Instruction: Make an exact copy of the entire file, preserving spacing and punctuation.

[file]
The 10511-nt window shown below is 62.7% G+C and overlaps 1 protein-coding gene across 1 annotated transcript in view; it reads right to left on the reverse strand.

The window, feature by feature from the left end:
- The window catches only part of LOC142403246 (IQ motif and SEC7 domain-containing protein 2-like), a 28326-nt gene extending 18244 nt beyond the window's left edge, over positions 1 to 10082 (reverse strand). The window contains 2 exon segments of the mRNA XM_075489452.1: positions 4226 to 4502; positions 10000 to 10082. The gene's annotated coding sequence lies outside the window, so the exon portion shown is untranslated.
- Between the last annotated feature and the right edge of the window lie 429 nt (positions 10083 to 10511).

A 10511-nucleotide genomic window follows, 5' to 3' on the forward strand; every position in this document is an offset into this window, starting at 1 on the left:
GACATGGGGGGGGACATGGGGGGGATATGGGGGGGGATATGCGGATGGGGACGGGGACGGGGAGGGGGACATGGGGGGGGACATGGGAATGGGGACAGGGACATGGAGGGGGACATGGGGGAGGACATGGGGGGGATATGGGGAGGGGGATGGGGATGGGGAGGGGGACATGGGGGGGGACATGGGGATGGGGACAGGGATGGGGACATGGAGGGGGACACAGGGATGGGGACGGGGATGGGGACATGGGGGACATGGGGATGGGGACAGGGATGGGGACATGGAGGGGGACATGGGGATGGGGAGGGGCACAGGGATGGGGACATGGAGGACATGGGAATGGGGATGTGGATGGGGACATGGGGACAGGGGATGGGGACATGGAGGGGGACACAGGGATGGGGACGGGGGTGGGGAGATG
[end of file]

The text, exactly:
The 10511-nt window shown below is 62.7% G+C and overlaps 1 protein-coding gene across 1 annotated transcript in view; it reads right to left on the reverse strand.

The window, feature by feature from the left end:
- The window catches only part of LOC142403246 (IQ motif and SEC7 domain-containing protein 2-like), a 28326-nt gene extending 18244 nt beyond the window's left edge, over positions 1 to 10082 (reverse strand). The window contains 2 exon segments of the mRNA XM_075489452.1: positions 4226 to 4502; positions 10000 to 10082. The gene's annotated coding sequence lies outside the window, so the exon portion shown is untranslated.
- Between the last annotated feature and the right edge of the window lie 429 nt (positions 10083 to 10511).

A 10511-nucleotide genomic window follows, 5' to 3' on the forward strand; every position in this document is an offset into this window, starting at 1 on the left:
GACATGGGGGGGGACATGGGGGGGATATGGGGGGGGATATGCGGATGGGGACGGGGACGGGGAGGGGGACATGGGGGGGGACATGGGAATGGGGACAGGGACATGGAGGGGGACATGGGGGAGGACATGGGGGGGATATGGGGAGGGGGATGGGGATGGGGAGGGGGACATGGGGGGGGACATGGGGATGGGGACAGGGATGGGGACATGGAGGGGGACACAGGGATGGGGACGGGGATGGGGACATGGGGGACATGGGGATGGGGACAGGGATGGGGACATGGAGGGGGACATGGGGATGGGGAGGGGCACAGGGATGGGGACATGGAGGACATGGGAATGGGGATGTGGATGGGGACATGGGGACAGGGGATGGGGACATGGAGGGGGACACAGGGATGGGGACGGGGGTGGGGAGATG